It is my pleasure tot reproduce within this website some recipes towards “baking with tropical Fruits”. I will divide these into ‘categories’ and each ‘categorie’ will be spit into ‘tags’. Using the ‘categories-link’ and the ‘tab-links’ you can search for the recipes and download each recipe freely.
The categories will be;
- cupcakes and little bakes
- cookies & biscuits
- pies & tarts
- puddings & soufflés
As introduction first this about tropical fruits in general;
Everywhere you go in Thailand, you will be met with plenty of fruit stands in almost every corner. The bright colors and shapes of these exotic fruits will attract your attention and call you to stop in your tracks and take a moment to divulge your senses in their sweet aroma and delicious flavors. Thailand is blessed with a hot tropical climate and fertile plains – which make for the perfect land and environment to grow just about any kind of fruit available to man. When you find yourself in Thailand, you must never leave your vacation without trying these 12 exotic fruits:
- MANGOSTEEN Mangosteen is called “Mang-Kut” in Thai and considered to be the Queen of Fruits. It is known for its “cooling” effect compared to other Thai popular fruits that have a “heating” effect on the body. The husk or rind is a leathery purple shell and once opened, 4-8 segments of seeds covered in an edible white texture are revealed.
- RAMBUTAN Called “NgoR” in Thai, this golf-sized, tiny red fruit is covered with “Velcro” hairs and when cracked open by squeezing it between your palms, reveals a seed covered with a white and translucent texture. You eat the fruit by chewing off the white texture off the seed, giving you a sweet and cool flavor with a mildly acidic taste. The best rambutans in Thailand come from the Surat Thani province where they were first planted in 1926.
- POMELO Pomelo is known as “Som-o” in Thailand and it’s a large and heavy citrus fruit that can be as large as a basketball. The rind is thick and leathery and once opened, reveals several segments that are grouped together. These can either be sweet or bitter and are best eaten fresh with salt or spicy dip.
- DURIAN Durian is one of the most popular tropical fruits in the world, mainly due to its sweet or foul aroma – depending on who you ask. They say that you either love or hate the fruit as it has a powerful smell and flavor. Westerners particularly are aghast at the fruit’s aroma which can be smelled from yards away. However, Thais love the fruit’s smell and taste, which has a custard, creamy, smooth texture. Durian or known as “Turian” in Thailand, is a popular aphrodisiac as it has an uncanny ability to increase the body’s temperature.
- ROSE APPLE Known as Chom-Poo in Thailand, Rose Apple resembles a small red apple but bell-shaped. It is similar in texture to apple but sweeter and most commonly eaten raw with salt or mixed in a spicy salad.
- LICHEE The Thais call this fruit “Lihjee” and it’s bright red and has the size of a golf ball, but instead of dimples on the latter, features pimples on the rind. It looks like a rambutan without the hairs or a plump and dry strawberry.
Once opened, it reveals a white texture that covers a single seed. Lychee is only available for a few months each year but are easily canned and made into a popular fruit shake flavor.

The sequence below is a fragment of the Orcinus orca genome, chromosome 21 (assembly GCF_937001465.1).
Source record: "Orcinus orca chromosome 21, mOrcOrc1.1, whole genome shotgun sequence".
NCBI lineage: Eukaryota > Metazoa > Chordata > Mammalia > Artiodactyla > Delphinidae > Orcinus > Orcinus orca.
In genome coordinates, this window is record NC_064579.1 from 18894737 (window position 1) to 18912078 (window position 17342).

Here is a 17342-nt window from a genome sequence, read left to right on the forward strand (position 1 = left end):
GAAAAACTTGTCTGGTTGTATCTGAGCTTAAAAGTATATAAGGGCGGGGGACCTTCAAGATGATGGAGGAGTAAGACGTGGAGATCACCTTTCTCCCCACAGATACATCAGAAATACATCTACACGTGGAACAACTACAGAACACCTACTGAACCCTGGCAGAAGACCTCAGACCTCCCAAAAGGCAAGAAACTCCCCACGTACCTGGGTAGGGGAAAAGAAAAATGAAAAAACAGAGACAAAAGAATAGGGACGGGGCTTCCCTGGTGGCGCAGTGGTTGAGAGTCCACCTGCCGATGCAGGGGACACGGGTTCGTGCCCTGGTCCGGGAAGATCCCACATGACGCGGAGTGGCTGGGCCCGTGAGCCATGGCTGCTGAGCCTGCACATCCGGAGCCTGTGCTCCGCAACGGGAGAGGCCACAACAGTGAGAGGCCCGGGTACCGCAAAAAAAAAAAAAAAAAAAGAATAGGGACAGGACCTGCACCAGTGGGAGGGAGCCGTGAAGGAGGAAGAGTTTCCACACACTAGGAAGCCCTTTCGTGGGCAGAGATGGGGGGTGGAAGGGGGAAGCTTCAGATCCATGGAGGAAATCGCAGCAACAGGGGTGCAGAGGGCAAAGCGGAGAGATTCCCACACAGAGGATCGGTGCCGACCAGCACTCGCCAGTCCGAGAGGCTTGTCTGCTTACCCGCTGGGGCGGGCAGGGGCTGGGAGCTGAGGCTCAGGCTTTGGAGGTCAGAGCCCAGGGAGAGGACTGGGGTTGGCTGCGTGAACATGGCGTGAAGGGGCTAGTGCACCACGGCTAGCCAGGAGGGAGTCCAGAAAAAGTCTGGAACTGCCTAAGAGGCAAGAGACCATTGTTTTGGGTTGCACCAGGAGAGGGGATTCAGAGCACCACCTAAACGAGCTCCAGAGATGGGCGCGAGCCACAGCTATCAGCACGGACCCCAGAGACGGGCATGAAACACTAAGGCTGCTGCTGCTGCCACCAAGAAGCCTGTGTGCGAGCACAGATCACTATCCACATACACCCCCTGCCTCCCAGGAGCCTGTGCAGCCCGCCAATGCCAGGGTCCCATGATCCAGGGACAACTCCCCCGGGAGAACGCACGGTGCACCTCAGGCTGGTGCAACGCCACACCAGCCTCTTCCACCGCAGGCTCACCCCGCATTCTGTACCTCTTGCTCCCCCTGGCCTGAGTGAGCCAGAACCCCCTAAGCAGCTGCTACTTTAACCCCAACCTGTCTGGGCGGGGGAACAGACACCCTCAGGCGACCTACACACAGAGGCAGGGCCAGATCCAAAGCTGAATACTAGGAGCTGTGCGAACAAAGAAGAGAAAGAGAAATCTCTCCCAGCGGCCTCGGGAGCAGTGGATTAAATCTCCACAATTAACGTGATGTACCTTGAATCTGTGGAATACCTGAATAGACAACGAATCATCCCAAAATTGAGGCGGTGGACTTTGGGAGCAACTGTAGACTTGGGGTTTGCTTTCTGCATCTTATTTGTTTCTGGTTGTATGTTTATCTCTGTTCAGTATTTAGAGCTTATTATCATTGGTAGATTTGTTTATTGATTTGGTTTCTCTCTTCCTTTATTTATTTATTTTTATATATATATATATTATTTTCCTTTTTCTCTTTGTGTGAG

- BANANA The most popular varieties of bananas in Thailand are the Gluay Hom and the Gluay Khai. They are available all year-round and are best eaten ripe. Fried banana and dried banana chips are popular afternoon snacks, and banana leaves are popular to use when wrapping fish or chicken for grilling.
- COCONUT One of the most nutritious fruits in Thailand, coconuts are available all year round and are known well for their refreshing water. The meat can be mixed with coconut water or eaten separately. Coconut milk is made when the meat is grated and mixed with water. Coconut oil is also popular for frying food, for cosmetics, medicine, and even bio-fuel. A lot of dishes are also made with coconut milk, which is a staple in many Southern Thai foods.
- GUAVA Guava or “Falang” in Thai is best eaten unripened. Guavas are seldom found in Thailand and make them a rare commodity. They are best eaten raw with salt and provides a refreshing and filling snack.
- MANGO Mango is a staple in many Southeast Asian countries and is exceptionally sweet-flavored in Thailand. When unripened, they have a sour flavor that’s best eaten with salt or spices.
- DRAGON FRUIT This interesting- looking fruit known as “Gao Mung Gorn” in Thailand is called Dragonfruit because its rind resembles that of a dragon’s exteriors. It grows off the long arms of a cactus plant and when opened, reveals a fuschia colored texture packed with black seeds. The fruit looks and tastes like a mild or sugar-free strawberry.
- JACK FRUIT Known as “Khanoon” in Thailand, jackfruit is available from January to May every year. It’s the size of a large watermelon and can weigh around 80 pounds. The fruit contains dozens of large seeds with a yellow sheath and the taste is similar to that of a pineapple but less juicy. In fact, the flavor of the popular chewing gum called Juicy Fruit is said to mimic the flavor of this fruit.There are many other fruits you can find in Thailand including pineapple, watermelon, papaya, pomegranate, passion fruit, and so much more. And they make for the perfect afternoon snacks amidst the hot and tropical climate. Get yourself some coconut juice and mango, head over to the beach, and have the perfect tropical paradise afternoon snack. Fruits are not only refreshing but healthy too!